My husband and I were working in the area around our front patio this weekend. Over the last year, we changed out some of the plants and added some new ones. There’s a lovely new agave that we’ve planted and artfully swirled around it, a flowering vine has grown. I mentioned the vine to him, impressed that it had grown on it own. “We didn’t even plant this yellow microdot.” His comment back, “yeah, the volunteers always seem to thrive.”
In surveying our yard, I quickly decide this is a truth. Some of the things I’ve purchased at nurseries didn’t make it but many of the plants that were taken as cuttings from others or that have come up on their own – aka volunteered, are thriving.
Sure, the word choice makes it all too obvious but I believe in synchronicity and isn’t there a clever lesson tucked inside this garden observation? It’s Tuesday night and my fourteen year old walks in with a friend after having spent the last two hours reading stories to kids at the homeless shelter. His face is folded in a big grin as he describes his evening and the boy that he spent his time with. He had fun.
I’ve noticed a similar effect when I’ve taken a group of employees out for a volunteer activity. In researching this topic, I learn that it goes deeper than fun. The Center for Services Marketing call it the Service – Profit chain and it goes like this; if a volunteer experience is crafted in a manner that engages employees and makes them feel more satisfied about their workplace, then they’re likely treating the customers better which results in higher customer satisfaction and is a contributor to loyalty. Further, JD Power & Associates tell us that customers who have observed the employees of a particular company doing volunteer work are likely to be more satisfied customers.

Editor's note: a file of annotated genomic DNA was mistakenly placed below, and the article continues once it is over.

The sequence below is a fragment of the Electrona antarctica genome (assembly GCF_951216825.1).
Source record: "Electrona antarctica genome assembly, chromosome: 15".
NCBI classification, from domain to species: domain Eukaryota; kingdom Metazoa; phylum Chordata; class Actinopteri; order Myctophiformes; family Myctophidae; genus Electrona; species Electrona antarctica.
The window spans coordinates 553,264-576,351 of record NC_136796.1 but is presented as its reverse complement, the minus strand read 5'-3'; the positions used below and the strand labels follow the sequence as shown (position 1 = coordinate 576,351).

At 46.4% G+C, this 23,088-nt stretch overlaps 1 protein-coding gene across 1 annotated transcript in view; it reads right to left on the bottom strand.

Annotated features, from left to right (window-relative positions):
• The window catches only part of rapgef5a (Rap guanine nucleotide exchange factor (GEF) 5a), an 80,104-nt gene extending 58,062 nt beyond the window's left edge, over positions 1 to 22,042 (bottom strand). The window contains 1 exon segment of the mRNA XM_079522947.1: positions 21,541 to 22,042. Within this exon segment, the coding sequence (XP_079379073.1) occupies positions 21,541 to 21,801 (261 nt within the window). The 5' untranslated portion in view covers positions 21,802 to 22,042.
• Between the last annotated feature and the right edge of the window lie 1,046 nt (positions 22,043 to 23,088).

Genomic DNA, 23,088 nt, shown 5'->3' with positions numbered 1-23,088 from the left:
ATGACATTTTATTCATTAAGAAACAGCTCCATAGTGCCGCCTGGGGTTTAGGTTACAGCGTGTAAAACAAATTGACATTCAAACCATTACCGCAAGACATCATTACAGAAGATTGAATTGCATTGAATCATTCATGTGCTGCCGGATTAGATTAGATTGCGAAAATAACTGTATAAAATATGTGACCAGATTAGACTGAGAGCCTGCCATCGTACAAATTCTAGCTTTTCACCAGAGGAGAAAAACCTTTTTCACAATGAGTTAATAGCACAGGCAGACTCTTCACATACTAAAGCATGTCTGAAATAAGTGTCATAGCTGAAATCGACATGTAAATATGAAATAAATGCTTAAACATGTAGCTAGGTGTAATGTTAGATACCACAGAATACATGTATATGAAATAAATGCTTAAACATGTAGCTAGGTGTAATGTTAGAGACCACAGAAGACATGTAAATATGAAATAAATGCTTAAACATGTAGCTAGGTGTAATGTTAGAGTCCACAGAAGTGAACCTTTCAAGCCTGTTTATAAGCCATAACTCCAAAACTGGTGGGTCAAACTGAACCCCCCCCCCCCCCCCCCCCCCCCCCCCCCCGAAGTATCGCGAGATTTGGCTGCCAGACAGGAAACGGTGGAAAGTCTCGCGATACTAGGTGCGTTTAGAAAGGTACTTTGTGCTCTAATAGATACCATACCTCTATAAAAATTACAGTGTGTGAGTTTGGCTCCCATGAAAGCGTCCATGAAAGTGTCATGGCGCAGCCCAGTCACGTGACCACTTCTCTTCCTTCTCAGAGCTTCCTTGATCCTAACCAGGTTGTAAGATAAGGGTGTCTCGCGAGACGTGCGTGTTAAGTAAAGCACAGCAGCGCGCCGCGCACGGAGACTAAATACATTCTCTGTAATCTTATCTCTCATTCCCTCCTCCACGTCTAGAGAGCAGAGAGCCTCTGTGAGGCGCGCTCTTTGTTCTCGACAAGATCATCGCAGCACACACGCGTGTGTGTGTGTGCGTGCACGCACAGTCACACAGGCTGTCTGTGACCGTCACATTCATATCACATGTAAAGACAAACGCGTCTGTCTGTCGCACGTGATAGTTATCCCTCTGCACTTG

So, it’s not just the volunteers that seem to thrive.
Where can you engage your family, friends, co-workers or employees in a local volunteer project?
- 1 Tsp olive oil
- 1 cup broth
- 1 large leek, white and light green part diced
- 3 cloves of garlic, minced
- 4 sweet potatoes, peeled and diced
- 1 can of black beans rinsed (use any leftover beans)
- 1 bunch of fresh spinach, sliced in narrow ribbons
- 1/2 tsp salt
- black pepper
- a pinch of cumin
- 1 lb of ground turkey (optional or added to portion for meat eaters)
- 1 splash hot sauce (optional)